Simply put, Roth IRAs are particularly good for people who expect to pay a fairly high tax rate when they retire. That includes many people who are self-employed, such as small business owners who could make money investing in gold or withdraw money from their companies later in life. You are eligible for a SIMPLE IRA as a self-employed person or if you have a business with up to 100 employees. Maintaining an SEP IRA is easier than an individual 401 (k) because it involves a low administrative burden, with limited paperwork and no annual reporting to the IRS, and has equally high contribution limits.
Plus, you can even convert your IRA into gold if you choose to do so. An SEP allows you to make pre-tax contributions in a similar way to a traditional IRA, reducing your taxable income rather than after-tax contributions, such as a Roth IRA. The individual 401 (k) plan has even another more subtle benefit that may make it a better choice than the SEP IRA for people with low incomes or for those who use their business as a side job. If you exceed them, you won't be able to contribute at all to a Roth IRA or make tax-deductible contributions to a traditional IRA. An SEP IRA allows a company to make employer contributions to employees, including the self-employed.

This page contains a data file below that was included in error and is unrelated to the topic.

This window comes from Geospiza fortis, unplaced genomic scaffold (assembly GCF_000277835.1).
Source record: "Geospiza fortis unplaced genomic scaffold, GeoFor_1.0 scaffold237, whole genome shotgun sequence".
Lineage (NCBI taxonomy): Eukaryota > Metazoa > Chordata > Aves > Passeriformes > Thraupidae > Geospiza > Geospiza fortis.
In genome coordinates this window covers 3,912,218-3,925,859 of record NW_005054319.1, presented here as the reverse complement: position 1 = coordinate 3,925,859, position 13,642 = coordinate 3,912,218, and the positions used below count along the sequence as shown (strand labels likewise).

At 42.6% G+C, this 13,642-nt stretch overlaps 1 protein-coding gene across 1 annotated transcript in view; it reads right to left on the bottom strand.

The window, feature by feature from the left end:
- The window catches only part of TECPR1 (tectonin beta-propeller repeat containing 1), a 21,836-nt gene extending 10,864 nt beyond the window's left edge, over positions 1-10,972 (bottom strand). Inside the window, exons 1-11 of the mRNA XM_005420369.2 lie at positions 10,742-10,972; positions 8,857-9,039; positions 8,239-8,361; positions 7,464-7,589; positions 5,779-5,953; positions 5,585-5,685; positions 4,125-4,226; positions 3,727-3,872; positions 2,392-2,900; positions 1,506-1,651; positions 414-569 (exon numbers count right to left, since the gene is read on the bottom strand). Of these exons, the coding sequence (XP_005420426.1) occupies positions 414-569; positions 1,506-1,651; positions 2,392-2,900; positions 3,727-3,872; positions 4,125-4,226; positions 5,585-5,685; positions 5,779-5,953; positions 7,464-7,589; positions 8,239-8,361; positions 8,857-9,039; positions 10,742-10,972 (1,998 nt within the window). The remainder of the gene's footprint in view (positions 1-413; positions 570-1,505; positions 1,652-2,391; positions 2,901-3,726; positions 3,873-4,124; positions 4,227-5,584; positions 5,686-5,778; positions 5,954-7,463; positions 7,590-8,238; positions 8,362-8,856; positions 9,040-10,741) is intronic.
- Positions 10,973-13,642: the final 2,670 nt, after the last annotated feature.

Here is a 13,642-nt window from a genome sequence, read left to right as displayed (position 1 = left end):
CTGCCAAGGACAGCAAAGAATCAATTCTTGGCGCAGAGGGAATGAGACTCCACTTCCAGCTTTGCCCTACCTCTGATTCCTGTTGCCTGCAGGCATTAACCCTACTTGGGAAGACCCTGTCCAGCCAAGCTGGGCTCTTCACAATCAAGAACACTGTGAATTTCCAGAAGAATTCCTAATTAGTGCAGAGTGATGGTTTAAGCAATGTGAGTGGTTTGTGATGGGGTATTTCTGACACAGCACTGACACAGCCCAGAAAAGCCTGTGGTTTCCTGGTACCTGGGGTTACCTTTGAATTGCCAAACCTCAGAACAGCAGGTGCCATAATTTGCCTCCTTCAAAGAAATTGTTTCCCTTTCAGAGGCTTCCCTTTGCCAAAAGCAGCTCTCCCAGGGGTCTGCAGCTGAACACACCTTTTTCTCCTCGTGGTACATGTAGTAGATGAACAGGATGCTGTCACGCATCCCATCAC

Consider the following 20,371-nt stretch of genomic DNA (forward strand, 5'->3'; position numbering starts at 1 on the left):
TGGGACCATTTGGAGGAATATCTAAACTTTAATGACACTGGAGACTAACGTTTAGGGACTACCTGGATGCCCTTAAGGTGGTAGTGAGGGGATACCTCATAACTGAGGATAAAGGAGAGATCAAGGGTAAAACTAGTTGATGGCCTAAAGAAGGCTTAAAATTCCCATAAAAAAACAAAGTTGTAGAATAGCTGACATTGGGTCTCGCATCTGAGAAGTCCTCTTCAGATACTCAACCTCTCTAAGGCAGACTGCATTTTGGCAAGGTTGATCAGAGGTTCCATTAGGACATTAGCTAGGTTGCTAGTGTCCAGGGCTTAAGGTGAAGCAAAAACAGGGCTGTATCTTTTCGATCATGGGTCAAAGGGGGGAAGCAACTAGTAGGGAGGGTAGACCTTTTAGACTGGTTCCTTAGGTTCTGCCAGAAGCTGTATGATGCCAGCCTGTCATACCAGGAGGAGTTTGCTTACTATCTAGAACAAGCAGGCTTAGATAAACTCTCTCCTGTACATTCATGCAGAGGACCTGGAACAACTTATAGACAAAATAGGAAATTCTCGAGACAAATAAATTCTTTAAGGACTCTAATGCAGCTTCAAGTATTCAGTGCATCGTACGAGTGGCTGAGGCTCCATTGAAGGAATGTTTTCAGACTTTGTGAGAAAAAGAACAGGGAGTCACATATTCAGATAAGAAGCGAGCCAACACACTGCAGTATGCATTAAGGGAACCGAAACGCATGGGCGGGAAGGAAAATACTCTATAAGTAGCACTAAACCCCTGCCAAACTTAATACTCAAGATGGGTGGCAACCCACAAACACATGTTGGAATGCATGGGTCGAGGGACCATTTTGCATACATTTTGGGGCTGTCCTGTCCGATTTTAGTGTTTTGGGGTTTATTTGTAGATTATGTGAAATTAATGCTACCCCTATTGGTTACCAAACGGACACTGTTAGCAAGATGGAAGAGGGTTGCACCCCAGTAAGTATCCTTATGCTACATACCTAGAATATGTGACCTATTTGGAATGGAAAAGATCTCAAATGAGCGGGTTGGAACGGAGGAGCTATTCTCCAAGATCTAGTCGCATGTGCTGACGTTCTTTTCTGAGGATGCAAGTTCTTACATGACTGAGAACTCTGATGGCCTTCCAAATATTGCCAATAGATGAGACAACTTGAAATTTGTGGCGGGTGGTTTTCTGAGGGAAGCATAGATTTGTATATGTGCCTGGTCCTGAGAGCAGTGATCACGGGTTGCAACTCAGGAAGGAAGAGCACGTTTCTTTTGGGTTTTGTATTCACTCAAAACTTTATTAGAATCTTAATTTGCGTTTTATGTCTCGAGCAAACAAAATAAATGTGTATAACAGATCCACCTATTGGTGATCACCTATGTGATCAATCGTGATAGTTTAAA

Even if you participate in a retirement plan as a self-employed person (including the SEP IRA or SIMPLE IRA), you can still participate in a traditional IRA or a Roth IRA. A SIMPLE IRA may be easier for an employer to set up than many 401 (k) plans, which have complex rules. SIMPLE IRAs offer a low administrative burden, a higher contribution limit than traditional or Roth IRAs, and the ability to contribute more money to your own retirement account than to those of your employees. Self-employed workers have several plan options, including defined contribution plans, such as an individual 401 (k) plan, SEP IRA, and SIMPLE IRA.
By contrast, the SEP IRA allows you to contribute at a rate of 25 percent, so you'd have to earn much more to reach the same level of contribution. You'll enjoy all the benefits of an IRA, including tax-deferred growth, and you'll be able to take advantage of what many experts consider to be the best functioning retirement account: the Roth IRA. Traditional IRAs and Roth IRAs aren't exclusive to the self-employed, but people who work independently or who own their own business can contribute to these plans. While small business owners enjoy a little more flexibility when it comes to determining their retirement options, calculating whether to invest in an individual Roth retirement plan or a simplified IRA for employees (or both) depends on how each fits your personal retirement plan preferences.
It's true that the ability to make contributions to the Roth IRA is phased out or completely eliminated if your modified adjusted gross income (MAGI) exceeds certain levels. Roth IRAs only allow after-tax contributions instead of tax-deductible contributions, as in traditional IRAs.